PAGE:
Even my Microgarden tends to feature a good flush of the intermediate purple irises (above) that came with the house – and which, over the years, have overflown to neighbours’ gardens up and down the street.
Albeit, for silly me, the flush of 2008 is less than usual, due to my laziness or business at the start of the season. I neglected to clear away the winter debris from the tops of the rhizomes or fleshy roots, and irises must have sun on their roots to bloom at their best.
As with hostas, heucheras and hemerocallis of late, iris hybridizers seem to have gone wild creating new varieties and improving old ones. In addition to an array of different coloured falls and beards, you can find irises from tiny, early-blooming rock garden varieties to tall repeat bloomers such as the white one on my permanent wish list: Immortality.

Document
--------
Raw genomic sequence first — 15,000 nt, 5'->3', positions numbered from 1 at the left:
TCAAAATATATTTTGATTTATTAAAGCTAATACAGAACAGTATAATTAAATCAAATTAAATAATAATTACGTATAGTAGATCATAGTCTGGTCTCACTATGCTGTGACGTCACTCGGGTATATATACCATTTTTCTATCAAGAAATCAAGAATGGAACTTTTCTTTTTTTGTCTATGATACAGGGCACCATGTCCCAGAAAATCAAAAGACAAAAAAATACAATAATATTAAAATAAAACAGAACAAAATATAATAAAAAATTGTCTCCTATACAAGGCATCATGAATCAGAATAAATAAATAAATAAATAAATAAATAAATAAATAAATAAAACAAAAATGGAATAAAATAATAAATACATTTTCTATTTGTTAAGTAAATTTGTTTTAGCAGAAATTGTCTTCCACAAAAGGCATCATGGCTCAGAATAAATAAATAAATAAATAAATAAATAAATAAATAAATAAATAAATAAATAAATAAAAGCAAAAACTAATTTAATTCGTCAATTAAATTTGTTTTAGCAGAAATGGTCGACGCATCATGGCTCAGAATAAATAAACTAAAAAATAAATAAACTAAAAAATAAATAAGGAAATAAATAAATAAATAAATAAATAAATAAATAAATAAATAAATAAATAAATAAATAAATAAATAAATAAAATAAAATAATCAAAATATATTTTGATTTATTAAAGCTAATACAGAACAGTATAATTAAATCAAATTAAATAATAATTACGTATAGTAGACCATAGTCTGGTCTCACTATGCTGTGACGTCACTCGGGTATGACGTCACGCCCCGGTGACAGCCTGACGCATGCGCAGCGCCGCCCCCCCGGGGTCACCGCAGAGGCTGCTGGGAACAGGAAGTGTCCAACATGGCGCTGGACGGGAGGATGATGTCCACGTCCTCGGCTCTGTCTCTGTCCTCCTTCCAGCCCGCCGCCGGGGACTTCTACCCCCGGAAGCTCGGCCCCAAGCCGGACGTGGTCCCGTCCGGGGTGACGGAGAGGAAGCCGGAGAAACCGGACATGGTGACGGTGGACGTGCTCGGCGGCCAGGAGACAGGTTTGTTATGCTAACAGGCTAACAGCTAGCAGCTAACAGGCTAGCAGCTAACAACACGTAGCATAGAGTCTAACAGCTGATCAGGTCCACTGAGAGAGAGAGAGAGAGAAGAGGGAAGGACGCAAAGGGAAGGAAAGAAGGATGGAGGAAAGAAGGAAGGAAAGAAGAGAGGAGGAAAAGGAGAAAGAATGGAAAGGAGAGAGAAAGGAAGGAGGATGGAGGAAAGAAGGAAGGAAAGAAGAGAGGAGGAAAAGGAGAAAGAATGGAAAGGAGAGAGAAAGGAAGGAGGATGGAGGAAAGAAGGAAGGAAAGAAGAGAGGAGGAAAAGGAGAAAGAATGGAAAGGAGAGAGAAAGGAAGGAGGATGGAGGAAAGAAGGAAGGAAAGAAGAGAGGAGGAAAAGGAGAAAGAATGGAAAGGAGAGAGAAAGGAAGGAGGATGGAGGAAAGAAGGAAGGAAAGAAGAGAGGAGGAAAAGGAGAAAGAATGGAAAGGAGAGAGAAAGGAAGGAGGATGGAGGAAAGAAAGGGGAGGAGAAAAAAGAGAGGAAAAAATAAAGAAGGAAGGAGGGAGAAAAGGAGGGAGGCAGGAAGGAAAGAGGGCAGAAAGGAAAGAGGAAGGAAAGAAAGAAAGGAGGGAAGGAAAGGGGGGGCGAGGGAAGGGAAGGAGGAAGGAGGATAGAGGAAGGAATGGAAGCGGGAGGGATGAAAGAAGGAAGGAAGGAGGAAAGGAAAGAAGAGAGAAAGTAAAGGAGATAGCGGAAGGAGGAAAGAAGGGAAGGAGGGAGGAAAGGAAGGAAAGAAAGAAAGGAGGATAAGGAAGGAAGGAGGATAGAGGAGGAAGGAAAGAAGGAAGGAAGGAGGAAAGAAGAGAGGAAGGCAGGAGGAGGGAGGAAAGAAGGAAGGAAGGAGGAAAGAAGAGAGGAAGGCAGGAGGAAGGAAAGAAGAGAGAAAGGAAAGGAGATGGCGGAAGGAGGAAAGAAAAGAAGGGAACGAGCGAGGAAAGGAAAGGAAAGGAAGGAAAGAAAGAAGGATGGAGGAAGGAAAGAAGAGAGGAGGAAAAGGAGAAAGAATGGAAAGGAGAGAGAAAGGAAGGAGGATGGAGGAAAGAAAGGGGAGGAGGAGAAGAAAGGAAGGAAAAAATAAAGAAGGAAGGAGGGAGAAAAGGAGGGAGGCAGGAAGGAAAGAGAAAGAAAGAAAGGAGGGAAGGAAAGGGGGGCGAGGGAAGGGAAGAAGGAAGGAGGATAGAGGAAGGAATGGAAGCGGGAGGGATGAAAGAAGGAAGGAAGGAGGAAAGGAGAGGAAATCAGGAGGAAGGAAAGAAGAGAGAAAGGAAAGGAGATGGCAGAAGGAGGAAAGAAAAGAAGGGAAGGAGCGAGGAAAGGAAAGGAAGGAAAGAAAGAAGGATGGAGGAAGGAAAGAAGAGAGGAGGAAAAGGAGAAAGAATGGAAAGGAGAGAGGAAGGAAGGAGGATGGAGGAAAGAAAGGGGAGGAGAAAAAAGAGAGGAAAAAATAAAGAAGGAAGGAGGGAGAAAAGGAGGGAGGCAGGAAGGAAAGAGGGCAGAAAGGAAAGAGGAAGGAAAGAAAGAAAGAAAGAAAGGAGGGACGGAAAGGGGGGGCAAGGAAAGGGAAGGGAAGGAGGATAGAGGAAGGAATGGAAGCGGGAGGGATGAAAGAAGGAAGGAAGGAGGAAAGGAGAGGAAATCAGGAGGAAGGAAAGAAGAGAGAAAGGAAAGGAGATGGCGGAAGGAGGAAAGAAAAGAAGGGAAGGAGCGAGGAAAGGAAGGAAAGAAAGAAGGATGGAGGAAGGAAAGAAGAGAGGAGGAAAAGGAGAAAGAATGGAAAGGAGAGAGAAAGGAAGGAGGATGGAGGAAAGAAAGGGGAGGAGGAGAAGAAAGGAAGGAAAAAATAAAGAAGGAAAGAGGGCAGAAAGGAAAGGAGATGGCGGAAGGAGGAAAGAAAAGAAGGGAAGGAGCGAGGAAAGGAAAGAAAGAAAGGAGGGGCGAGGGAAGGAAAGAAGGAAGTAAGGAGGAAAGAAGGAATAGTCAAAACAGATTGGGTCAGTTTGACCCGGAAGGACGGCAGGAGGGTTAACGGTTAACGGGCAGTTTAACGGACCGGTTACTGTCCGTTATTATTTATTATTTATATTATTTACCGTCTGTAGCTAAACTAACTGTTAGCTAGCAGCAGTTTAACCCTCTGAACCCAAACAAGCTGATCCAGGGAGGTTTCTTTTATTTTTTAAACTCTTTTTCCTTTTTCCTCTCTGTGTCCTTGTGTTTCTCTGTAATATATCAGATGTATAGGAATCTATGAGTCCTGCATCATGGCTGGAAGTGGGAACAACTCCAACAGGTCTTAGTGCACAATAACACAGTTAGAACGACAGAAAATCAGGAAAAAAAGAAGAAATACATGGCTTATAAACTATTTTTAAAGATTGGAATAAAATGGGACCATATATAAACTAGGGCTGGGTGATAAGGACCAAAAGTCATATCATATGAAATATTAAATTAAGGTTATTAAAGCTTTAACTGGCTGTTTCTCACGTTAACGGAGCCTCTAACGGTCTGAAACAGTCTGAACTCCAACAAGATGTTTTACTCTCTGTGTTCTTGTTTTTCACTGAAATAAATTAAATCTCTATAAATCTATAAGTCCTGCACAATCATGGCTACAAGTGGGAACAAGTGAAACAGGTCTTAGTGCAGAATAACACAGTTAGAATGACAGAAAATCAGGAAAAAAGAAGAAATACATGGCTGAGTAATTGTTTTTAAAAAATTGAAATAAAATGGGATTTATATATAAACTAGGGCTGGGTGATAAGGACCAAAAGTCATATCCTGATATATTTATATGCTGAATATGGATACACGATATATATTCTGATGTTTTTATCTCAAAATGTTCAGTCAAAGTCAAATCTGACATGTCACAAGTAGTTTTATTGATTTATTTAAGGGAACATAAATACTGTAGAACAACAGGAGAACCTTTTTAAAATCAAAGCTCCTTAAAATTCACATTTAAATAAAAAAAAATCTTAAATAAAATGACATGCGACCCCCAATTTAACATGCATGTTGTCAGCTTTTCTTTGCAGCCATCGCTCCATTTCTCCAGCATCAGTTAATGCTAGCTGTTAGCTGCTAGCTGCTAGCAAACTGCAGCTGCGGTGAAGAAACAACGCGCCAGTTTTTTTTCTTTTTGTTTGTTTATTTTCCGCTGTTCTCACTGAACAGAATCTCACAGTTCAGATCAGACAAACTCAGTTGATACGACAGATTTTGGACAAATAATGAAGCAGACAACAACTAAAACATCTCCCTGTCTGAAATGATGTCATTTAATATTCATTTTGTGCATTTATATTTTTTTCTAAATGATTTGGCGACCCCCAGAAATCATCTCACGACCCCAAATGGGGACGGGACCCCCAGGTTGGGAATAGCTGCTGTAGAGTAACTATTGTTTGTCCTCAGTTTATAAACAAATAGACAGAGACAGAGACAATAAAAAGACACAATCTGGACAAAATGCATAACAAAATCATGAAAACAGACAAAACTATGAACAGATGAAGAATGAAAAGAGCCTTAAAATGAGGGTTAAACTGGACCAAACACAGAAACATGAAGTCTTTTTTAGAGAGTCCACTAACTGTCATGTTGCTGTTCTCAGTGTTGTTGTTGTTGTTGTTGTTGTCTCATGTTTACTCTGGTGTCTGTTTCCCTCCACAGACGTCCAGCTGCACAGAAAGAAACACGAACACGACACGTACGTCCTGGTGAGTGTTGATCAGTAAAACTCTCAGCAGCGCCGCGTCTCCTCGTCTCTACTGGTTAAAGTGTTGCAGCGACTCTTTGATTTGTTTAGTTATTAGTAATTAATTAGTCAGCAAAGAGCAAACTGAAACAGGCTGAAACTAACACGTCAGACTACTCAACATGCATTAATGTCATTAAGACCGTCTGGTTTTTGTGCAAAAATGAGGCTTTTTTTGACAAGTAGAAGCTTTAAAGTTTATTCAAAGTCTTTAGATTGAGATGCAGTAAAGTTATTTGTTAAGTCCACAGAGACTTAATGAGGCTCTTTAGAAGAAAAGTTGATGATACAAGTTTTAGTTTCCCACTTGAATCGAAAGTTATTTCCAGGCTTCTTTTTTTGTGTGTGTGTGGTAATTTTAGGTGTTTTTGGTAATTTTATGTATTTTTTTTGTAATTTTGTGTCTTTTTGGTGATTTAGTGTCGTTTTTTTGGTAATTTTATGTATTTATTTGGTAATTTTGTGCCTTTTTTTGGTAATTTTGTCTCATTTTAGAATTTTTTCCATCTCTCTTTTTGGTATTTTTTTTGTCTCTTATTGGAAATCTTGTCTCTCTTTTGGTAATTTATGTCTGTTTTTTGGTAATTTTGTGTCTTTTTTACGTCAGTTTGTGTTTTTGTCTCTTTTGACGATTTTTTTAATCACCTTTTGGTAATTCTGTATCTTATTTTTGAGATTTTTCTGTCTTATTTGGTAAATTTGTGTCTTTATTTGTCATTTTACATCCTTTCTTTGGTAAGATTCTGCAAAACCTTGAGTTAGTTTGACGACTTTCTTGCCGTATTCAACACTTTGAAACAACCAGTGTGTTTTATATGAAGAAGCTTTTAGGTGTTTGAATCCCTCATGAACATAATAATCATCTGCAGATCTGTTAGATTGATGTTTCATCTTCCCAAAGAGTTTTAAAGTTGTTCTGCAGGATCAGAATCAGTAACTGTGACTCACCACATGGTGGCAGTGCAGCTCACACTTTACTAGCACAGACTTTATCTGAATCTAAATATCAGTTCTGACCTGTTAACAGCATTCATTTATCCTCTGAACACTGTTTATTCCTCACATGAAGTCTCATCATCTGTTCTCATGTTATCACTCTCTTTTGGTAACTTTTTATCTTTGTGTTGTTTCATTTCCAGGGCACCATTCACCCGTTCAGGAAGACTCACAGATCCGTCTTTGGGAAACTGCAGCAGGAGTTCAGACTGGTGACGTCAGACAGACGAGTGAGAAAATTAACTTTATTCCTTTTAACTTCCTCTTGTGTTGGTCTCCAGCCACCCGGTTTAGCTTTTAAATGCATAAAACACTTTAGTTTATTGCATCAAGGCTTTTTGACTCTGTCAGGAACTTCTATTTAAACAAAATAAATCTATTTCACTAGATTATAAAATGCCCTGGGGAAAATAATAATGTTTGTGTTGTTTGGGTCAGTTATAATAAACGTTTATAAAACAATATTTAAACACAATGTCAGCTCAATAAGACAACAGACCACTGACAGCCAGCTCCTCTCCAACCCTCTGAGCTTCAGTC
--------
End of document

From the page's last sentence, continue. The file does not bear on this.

Repeat bloomers give you the June flush, as all irises do. Then, if they’re happy, they’ll give you a smaller second wave later in the season. When I get that sunny English garden one day, be sure that I’ll gain my own Immortality!
Wish I knew the names of the other varieties pictured here. They represent just a sampling of the flower forms, old and new, of the standard bearded iris you can see in our neighbourhood over the past week.
And the fragrance of some! Turning the corner past neighbour G.’s garden the other day, a breeze wafted by with the scent from her bank of tall reddish purple Germanic irises that literally stopped us in our tracks.
Iris, we love you! Bloom on.